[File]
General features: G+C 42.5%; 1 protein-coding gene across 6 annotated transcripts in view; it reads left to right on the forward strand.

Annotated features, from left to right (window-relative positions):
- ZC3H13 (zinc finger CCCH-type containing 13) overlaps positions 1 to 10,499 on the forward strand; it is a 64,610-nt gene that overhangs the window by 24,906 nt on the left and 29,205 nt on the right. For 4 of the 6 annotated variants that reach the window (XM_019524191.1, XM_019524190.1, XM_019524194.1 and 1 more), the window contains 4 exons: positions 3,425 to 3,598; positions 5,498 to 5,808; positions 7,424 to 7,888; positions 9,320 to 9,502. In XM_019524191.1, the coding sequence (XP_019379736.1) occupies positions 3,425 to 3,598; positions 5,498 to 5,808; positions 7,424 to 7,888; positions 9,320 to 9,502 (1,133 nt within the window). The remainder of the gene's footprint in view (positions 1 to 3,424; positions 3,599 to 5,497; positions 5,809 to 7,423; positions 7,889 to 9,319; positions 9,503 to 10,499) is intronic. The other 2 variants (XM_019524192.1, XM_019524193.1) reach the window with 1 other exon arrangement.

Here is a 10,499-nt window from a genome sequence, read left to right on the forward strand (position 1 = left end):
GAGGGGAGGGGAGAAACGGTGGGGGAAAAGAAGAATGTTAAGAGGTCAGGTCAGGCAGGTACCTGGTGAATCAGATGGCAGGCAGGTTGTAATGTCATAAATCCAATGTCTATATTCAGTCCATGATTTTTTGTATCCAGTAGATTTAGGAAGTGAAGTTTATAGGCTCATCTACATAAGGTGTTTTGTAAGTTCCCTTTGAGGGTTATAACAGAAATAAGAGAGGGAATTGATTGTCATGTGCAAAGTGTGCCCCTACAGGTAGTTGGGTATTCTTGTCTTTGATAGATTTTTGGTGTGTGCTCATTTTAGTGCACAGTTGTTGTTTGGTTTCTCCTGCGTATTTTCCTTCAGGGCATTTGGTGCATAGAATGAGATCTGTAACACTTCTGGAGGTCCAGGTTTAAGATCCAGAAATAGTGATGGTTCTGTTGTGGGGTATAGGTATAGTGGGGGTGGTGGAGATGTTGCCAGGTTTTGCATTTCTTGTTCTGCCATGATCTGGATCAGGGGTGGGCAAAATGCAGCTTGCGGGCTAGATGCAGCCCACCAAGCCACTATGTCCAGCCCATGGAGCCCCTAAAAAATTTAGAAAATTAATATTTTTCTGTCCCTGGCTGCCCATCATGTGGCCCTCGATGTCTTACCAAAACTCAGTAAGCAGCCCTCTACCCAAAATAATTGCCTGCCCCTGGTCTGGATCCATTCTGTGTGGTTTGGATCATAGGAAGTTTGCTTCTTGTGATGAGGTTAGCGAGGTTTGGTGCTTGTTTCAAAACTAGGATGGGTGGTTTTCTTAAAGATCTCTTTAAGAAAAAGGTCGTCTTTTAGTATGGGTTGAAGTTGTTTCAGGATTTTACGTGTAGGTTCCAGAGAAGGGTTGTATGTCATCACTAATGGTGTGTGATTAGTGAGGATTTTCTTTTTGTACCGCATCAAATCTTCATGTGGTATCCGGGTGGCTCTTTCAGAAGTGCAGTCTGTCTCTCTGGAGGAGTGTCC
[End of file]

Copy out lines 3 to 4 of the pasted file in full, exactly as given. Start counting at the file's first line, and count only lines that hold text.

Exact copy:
- ZC3H13 (zinc finger CCCH-type containing 13) overlaps positions 1 to 10,499 on the forward strand; it is a 64,610-nt gene that overhangs the window by 24,906 nt on the left and 29,205 nt on the right. For 4 of the 6 annotated variants that reach the window (XM_019524191.1, XM_019524190.1, XM_019524194.1 and 1 more), the window contains 4 exons: positions 3,425 to 3,598; positions 5,498 to 5,808; positions 7,424 to 7,888; positions 9,320 to 9,502. In XM_019524191.1, the coding sequence (XP_019379736.1) occupies positions 3,425 to 3,598; positions 5,498 to 5,808; positions 7,424 to 7,888; positions 9,320 to 9,502 (1,133 nt within the window). The remainder of the gene's footprint in view (positions 1 to 3,424; positions 3,599 to 5,497; positions 5,809 to 7,423; positions 7,889 to 9,319; positions 9,503 to 10,499) is intronic. The other 2 variants (XM_019524192.1, XM_019524193.1) reach the window with 1 other exon arrangement.

Here is a 10,499-nt window from a genome sequence, read left to right on the forward strand (position 1 = left end):